For example, in 1991, a Harvard education cost $22,080 per year, but by 2011 that same education cost $50,723 – more than a 100 percent increase in 20 years.
Yet Harvard maintains a $31 billion endowment and receives $5.6 million in aid from the federal government.
According to American Enterprise Institute scholar Andrew G. Biggs, recent economic data suggests that colleges and universities have used student aid as an excuse to increase tuition rather than lower it for their students.
“Simply put, much of federal student aid is corporate welfare for colleges,” Biggs writes in a new piece in The Atlantic.
Biggs cites data from the College Board showing that tuition at public institutions increased by 5.6 percent, and 2.6 percent at private institutions, in excess of the rate of inflation between 2001 and 2011 despite the fact federal spending on Pell Grants, work-study programs and subsidies has tripled in the past decade.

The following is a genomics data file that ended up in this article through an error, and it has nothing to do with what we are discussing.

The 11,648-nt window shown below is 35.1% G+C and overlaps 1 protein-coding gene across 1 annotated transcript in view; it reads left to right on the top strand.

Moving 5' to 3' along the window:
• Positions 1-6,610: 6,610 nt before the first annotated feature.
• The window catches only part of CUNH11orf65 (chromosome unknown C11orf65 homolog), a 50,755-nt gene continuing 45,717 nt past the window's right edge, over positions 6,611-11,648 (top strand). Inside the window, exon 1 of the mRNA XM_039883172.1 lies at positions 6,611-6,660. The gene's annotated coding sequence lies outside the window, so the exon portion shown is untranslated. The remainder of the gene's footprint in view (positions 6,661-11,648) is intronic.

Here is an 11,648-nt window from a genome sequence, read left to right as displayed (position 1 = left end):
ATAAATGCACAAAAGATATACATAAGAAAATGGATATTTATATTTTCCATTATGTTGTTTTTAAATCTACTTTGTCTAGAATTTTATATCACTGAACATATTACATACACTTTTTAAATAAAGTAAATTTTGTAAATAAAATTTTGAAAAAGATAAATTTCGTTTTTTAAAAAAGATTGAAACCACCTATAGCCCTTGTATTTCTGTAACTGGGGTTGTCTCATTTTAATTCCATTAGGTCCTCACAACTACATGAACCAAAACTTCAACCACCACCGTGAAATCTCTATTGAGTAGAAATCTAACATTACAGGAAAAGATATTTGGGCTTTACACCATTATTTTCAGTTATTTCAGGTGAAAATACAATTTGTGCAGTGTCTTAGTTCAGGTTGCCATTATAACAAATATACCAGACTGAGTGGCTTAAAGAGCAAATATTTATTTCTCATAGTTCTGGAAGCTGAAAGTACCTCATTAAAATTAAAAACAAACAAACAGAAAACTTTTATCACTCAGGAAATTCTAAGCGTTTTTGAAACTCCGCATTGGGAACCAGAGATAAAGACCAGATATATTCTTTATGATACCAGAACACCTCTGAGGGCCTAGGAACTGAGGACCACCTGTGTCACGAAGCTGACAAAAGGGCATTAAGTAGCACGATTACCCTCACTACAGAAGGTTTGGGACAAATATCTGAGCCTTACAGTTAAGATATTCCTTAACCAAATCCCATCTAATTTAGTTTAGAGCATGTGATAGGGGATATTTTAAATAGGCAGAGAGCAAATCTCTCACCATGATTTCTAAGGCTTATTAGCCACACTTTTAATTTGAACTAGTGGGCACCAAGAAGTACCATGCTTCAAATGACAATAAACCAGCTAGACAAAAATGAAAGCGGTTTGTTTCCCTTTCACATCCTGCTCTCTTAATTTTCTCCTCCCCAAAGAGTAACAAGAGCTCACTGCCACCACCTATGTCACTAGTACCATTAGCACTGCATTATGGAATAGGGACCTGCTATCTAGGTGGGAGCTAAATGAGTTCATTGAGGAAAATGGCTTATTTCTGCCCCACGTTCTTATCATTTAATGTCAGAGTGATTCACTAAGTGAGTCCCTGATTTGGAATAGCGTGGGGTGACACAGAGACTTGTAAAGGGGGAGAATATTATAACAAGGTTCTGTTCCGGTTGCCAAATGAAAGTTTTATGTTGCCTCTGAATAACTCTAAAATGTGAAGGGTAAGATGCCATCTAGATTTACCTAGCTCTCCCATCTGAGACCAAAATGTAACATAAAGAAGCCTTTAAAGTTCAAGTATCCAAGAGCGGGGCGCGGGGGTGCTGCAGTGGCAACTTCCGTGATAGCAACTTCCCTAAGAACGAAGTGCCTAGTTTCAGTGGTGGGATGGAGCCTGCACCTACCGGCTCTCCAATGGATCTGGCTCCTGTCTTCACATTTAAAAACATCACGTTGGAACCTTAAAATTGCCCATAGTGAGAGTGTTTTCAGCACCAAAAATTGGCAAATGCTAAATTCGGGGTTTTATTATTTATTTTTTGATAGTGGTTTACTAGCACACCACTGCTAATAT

Last year, these subsidies reached $65 billion, not including the $100 billion spent on student loans.
Colleges and universities frequently repay this federal assistance by reducing the aid they give students to defray tuition.
Not only that, Biggs suggests that colleges and universities use the increased aid to pad the salaries of administrators and college professors.
“The largest increases in both salaries and staffing have been for private universities, bolstering the view that private schools have greater abilities to capture federal dollars,” Biggs writes.